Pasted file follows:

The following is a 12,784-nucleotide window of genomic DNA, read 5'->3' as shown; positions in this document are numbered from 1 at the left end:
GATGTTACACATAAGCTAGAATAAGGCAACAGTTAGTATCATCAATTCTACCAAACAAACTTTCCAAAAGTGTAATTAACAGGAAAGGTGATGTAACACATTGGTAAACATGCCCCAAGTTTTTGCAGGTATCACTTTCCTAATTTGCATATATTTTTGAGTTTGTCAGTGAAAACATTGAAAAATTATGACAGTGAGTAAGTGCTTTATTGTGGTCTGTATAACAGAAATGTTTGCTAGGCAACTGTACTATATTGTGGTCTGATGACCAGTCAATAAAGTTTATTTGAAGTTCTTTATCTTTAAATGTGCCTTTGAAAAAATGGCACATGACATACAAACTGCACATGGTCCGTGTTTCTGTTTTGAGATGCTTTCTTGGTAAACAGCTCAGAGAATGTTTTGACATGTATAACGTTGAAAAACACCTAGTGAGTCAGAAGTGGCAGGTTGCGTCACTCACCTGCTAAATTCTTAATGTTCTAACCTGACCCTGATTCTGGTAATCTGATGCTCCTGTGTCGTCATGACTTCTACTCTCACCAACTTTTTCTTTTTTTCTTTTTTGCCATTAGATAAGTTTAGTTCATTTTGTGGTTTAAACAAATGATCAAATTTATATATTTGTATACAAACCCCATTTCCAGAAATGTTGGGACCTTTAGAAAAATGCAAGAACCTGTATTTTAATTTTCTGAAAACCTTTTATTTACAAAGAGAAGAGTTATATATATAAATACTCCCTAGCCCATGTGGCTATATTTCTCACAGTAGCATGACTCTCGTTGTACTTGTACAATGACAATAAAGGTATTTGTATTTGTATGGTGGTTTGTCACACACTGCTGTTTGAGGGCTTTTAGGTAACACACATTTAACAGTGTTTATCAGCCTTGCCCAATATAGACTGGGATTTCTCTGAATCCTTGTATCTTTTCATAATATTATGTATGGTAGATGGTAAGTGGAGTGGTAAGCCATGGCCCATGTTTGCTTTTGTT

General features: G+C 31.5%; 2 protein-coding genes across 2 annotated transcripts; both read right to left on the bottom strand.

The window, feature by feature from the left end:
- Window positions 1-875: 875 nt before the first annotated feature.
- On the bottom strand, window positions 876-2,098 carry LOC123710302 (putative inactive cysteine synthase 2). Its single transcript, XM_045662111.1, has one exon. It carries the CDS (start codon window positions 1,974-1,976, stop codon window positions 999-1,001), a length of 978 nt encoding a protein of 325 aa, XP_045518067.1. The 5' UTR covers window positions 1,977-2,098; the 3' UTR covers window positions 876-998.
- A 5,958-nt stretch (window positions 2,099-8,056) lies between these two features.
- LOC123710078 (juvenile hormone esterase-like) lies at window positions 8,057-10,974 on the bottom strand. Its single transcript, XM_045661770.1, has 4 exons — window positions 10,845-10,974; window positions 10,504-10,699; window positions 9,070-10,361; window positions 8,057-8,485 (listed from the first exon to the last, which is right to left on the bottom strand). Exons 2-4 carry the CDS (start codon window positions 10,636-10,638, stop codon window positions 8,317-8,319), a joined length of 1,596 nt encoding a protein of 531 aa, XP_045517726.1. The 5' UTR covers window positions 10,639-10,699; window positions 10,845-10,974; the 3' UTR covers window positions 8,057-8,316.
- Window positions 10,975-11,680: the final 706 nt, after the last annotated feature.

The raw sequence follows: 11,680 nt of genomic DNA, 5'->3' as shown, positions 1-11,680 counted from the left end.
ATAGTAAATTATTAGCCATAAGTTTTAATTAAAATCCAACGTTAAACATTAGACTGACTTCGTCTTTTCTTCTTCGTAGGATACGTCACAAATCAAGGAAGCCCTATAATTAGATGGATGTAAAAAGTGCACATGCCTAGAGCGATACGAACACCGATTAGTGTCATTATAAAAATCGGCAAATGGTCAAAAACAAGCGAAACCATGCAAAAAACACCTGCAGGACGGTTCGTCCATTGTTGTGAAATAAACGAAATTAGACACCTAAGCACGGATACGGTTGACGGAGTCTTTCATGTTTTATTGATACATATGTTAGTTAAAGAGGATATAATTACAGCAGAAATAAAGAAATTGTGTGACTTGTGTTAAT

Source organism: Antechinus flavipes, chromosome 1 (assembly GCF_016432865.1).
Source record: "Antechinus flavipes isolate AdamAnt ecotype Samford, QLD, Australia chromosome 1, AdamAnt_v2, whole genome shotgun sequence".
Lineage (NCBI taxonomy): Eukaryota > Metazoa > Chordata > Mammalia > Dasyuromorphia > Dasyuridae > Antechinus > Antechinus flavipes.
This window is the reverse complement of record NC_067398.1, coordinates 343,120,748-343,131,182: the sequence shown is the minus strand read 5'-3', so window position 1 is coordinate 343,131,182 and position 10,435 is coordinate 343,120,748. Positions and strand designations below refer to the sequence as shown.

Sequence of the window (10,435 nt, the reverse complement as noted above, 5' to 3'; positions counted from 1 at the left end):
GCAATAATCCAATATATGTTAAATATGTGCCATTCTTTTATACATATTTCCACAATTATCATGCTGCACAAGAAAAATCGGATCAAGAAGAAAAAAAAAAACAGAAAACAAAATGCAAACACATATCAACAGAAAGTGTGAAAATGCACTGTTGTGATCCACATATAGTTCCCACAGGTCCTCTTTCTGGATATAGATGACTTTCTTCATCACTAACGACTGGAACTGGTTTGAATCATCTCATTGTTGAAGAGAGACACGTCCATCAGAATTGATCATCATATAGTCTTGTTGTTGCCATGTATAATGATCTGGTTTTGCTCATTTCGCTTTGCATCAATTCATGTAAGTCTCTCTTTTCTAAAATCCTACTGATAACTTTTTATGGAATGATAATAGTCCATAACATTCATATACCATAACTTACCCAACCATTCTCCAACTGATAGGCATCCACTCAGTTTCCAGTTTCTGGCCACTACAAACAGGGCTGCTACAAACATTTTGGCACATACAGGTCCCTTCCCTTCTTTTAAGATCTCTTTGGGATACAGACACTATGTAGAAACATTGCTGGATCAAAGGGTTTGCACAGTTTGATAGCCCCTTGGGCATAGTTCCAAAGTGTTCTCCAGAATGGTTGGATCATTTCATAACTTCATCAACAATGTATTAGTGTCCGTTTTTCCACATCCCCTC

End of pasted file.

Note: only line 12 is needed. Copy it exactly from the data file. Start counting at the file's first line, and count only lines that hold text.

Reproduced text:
Source organism: Antechinus flavipes, chromosome 1 (assembly GCF_016432865.1).